The 52nd season premiere (the third, really) of Documentary Now! opens like all episodes of the show: on Helen Mirren, stateliest of dames, bracing you for the madness.
“Now, what causes someone to start a cult? And what causes someone to join one?” she ponders. “In 1980, a man called Ra-Shawbard and his followers descended upon a small town in Oregon to build a utopian community. What followed is one of the strangest stories in American law-enforcement history.”
With that, Batsh*t Valley, a two-part episode parodying the Netflix docuseries Wild Wild Country, begins to unfold.
Directed by Alex Buono and written by Seth Meyers, the “documentary”—premiering on Feb. 20—chronicles the rise of the Shawbardites, a cult led by the bearded Father Ra-Shawbard (Owen Wilson). Thousands of these yellow-and-black-clad acolytes have invaded the tiny rural town of Chinook, Oregon, setting up shop on a large plot of land they call Shawbard Valley Ranch. The Shawbardites’ strange habits—only eating fruits and vegetables “after they’ve given permission,” a process which requites holding the food up to your ear and listening; conducting loud orgies in a room hooked up to a gigantic speaker system; installing speed bumps all over town—soon rub the local townsfolk the wrong way, as does Ra-Sharir (Necar Zadegan), Father Ra-Shawbard’s militant second in command (“Maybe I would’ve been nicer to the townspeople had they not been so fat and stupid,” she recalls).
Over the summer, I—along with a handful of other journalists—spent some time on the set of Batsh*t Valley in Portland, Oregon, and had the pleasure to chat with Wilson about his transformation into the bearded, robed Bhagwan…I mean, Father Ra-Shawbard. “I just tried to find the part of myself that could be a cult leader,” Wilson says, chuckling. “And I didn’t have to dig that deep!”
“It all comes from the power of the gaze—not unlike acting,” he adds. “Your powers as an actor come from your eyes. That guy Osho really had some eyes, or Rasputin, when you look at him it’s unbelievable. And they just had a charisma that makes people want to follow them. And… the glorious beard!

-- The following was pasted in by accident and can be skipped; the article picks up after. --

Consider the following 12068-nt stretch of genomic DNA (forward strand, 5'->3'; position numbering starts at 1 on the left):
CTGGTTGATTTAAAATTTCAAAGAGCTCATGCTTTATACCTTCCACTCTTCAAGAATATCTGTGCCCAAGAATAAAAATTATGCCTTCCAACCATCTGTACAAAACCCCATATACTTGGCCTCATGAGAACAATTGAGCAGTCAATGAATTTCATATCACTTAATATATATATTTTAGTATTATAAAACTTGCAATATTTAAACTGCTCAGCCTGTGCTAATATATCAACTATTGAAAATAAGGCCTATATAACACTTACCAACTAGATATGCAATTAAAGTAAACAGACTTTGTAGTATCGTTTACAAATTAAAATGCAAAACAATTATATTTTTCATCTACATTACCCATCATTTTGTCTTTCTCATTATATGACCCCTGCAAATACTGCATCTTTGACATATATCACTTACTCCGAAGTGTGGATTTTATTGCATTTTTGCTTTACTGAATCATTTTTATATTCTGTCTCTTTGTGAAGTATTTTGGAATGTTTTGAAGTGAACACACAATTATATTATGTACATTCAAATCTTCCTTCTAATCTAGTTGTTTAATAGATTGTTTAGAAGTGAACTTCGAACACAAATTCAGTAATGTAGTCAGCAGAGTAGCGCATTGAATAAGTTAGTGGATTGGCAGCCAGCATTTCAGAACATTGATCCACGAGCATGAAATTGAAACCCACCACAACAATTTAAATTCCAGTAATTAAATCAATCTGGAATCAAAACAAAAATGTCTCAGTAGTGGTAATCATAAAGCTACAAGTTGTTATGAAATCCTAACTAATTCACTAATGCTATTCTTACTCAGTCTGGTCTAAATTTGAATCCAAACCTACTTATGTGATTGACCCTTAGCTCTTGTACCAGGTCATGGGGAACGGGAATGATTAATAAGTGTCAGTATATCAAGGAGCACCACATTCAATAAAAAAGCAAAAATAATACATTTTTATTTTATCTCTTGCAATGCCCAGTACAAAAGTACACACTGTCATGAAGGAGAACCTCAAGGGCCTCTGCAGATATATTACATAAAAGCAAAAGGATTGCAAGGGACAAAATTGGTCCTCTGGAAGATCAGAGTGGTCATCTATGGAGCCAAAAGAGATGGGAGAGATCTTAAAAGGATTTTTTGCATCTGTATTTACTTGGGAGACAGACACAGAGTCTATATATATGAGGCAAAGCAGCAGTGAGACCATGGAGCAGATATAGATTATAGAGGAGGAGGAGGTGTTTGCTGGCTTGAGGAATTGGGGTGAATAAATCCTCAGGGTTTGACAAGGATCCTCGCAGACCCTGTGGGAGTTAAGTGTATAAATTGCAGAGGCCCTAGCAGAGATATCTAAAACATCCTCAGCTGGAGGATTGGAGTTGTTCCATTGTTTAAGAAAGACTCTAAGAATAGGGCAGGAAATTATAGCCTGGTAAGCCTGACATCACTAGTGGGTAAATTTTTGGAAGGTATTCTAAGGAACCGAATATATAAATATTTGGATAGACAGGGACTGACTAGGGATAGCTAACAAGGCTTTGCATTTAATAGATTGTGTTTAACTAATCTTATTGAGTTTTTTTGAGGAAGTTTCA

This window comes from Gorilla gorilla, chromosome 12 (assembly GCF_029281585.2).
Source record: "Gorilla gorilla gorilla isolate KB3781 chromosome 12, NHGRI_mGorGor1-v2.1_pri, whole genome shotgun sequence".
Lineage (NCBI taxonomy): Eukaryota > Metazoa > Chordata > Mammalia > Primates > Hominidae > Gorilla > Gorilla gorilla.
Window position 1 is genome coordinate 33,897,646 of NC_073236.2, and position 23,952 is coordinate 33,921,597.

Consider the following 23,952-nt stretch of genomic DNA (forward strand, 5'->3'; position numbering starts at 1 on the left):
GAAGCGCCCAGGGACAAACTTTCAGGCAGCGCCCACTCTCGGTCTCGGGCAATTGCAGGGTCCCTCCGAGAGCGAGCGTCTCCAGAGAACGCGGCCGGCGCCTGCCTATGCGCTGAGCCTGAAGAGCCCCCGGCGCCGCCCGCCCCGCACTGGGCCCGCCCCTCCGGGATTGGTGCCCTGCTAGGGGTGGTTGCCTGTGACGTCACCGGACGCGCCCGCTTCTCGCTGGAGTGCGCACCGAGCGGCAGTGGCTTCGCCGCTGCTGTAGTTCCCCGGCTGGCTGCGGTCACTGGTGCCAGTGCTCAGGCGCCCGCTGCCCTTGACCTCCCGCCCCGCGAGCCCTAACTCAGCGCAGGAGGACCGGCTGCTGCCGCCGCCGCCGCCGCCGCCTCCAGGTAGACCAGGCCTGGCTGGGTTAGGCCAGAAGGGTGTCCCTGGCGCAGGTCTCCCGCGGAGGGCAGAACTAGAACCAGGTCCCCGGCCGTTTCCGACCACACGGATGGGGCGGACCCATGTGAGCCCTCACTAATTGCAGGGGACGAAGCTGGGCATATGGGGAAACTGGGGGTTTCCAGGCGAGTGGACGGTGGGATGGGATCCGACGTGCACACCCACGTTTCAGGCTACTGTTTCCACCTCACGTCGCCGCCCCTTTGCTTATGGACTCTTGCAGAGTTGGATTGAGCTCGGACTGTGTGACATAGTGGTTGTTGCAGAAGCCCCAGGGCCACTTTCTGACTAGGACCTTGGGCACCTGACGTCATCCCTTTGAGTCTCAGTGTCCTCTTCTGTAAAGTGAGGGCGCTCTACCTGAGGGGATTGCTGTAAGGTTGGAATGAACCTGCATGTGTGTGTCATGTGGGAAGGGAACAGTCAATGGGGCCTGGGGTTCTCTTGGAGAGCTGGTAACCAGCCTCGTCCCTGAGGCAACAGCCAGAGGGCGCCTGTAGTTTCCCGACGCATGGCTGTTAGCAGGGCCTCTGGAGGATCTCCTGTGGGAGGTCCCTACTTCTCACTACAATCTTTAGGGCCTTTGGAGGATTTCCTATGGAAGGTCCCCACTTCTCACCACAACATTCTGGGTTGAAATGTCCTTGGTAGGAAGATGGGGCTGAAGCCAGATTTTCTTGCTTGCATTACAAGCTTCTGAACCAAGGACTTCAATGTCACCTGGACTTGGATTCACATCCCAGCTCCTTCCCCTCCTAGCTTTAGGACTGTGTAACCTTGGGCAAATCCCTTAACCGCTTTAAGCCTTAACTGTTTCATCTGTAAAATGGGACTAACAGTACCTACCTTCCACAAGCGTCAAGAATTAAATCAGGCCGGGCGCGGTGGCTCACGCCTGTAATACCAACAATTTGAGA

“You need a good look! And come on, just get a picture of this,” Wilson says, pointing to his flowing yellow robe. “It’s a good look.”
Father Ra-Shawbard is a comically obvious grifter. In his first address to his followers, he announces, “This is your home. But in order for it to truly be your home, you have to abandon all the trappings of your former life. So I ask all of you to write the names of your family members that you are leaving behind and put them in this basket—along with their Social Security numbers and banking information—and you will be free.”
It’s Wilson’s first time back in the Portland area in over twenty years (“I was last here 20 years ago visiting Ben Stiller on Zero Effect…We went to see the Trailblazers play the Lakers and I met Shaquille O’Neal,” he remembers) and, in addition to the setting, he got into the role of his cult leader by watching Wild Wild Country over and over, and taking inspiration from Meyers’ “very funny” script. “Those cults that we’re all fascinated by are from the ‘80s and ‘70s, but I guess there’s just something in human nature that sometimes wants to follow a charismatic leader,” he muses.
There are plenty of wild, wild twists to this saga that we mustn’t give away, but Father Ra-Shawbard does get into some serious cocaine while on the Ranch, and administers something called “Heliumtopic Meditation” to the Shawbardites—wherein followers will suck on helium and then admit to things they did that they were ashamed of, then be beaten by pool noodles, then have sex until they reach orgasm, then scream said orgasms into jars so they can be saved.
In addition to the cult weirdness, the Shawbardites are being investigated by the FBI, led by Agent Bill Doss (Michael Keaton). Wilson, who’d come fresh from shooting a scene with Keaton, appears genuinely in awe. “It’s insane to just be with someone you’d watched so much,” he says, cracking a big smile.
Of course, this isn’t the first time Wilson has played a mystic—that would be Hansel, his iconic dazed-and-confused male fashion model from Zoolander. And filming the role of Father Ra-Shawbard on Documentary Now! definitely stirred up memories of his Hansel days.
“There have been times, because we’ve been doing so many photographs, that they’re asking for expressions and it’s hard not to fall back on smoldering Hansel expressions,” he says, laughing. “[Hansel] certainly was interested and open to the occult, the spiritual, and eastern philosophies and teachings, so I think if you did one of those circle-graphs between Hansel and this guy…”